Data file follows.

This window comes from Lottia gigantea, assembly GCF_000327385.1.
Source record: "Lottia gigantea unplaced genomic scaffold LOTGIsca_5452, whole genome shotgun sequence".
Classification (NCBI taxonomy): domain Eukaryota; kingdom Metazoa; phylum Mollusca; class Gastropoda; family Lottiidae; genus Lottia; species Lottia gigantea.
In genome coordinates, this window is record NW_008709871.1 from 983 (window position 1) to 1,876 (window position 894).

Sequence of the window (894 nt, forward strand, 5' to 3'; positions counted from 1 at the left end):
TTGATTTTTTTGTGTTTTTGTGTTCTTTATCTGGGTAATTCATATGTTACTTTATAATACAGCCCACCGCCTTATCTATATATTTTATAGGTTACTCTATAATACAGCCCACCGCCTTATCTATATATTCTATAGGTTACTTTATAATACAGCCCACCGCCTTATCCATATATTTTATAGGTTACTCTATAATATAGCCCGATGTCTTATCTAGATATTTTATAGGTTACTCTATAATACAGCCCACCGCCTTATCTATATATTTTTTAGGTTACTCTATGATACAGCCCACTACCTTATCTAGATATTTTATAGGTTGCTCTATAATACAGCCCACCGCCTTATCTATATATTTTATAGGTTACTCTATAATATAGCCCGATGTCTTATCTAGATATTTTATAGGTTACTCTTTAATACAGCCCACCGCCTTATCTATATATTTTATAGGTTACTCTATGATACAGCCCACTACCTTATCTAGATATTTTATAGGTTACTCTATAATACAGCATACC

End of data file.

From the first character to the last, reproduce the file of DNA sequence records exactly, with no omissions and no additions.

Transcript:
This window comes from Lottia gigantea, assembly GCF_000327385.1.
Source record: "Lottia gigantea unplaced genomic scaffold LOTGIsca_5452, whole genome shotgun sequence".
Classification (NCBI taxonomy): domain Eukaryota; kingdom Metazoa; phylum Mollusca; class Gastropoda; family Lottiidae; genus Lottia; species Lottia gigantea.
In genome coordinates, this window is record NW_008709871.1 from 983 (window position 1) to 1,876 (window position 894).

Sequence of the window (894 nt, forward strand, 5' to 3'; positions counted from 1 at the left end):
TTGATTTTTTTGTGTTTTTGTGTTCTTTATCTGGGTAATTCATATGTTACTTTATAATACAGCCCACCGCCTTATCTATATATTTTATAGGTTACTCTATAATACAGCCCACCGCCTTATCTATATATTCTATAGGTTACTTTATAATACAGCCCACCGCCTTATCCATATATTTTATAGGTTACTCTATAATATAGCCCGATGTCTTATCTAGATATTTTATAGGTTACTCTATAATACAGCCCACCGCCTTATCTATATATTTTTTAGGTTACTCTATGATACAGCCCACTACCTTATCTAGATATTTTATAGGTTGCTCTATAATACAGCCCACCGCCTTATCTATATATTTTATAGGTTACTCTATAATATAGCCCGATGTCTTATCTAGATATTTTATAGGTTACTCTTTAATACAGCCCACCGCCTTATCTATATATTTTATAGGTTACTCTATGATACAGCCCACTACCTTATCTAGATATTTTATAGGTTACTCTATAATACAGCATACC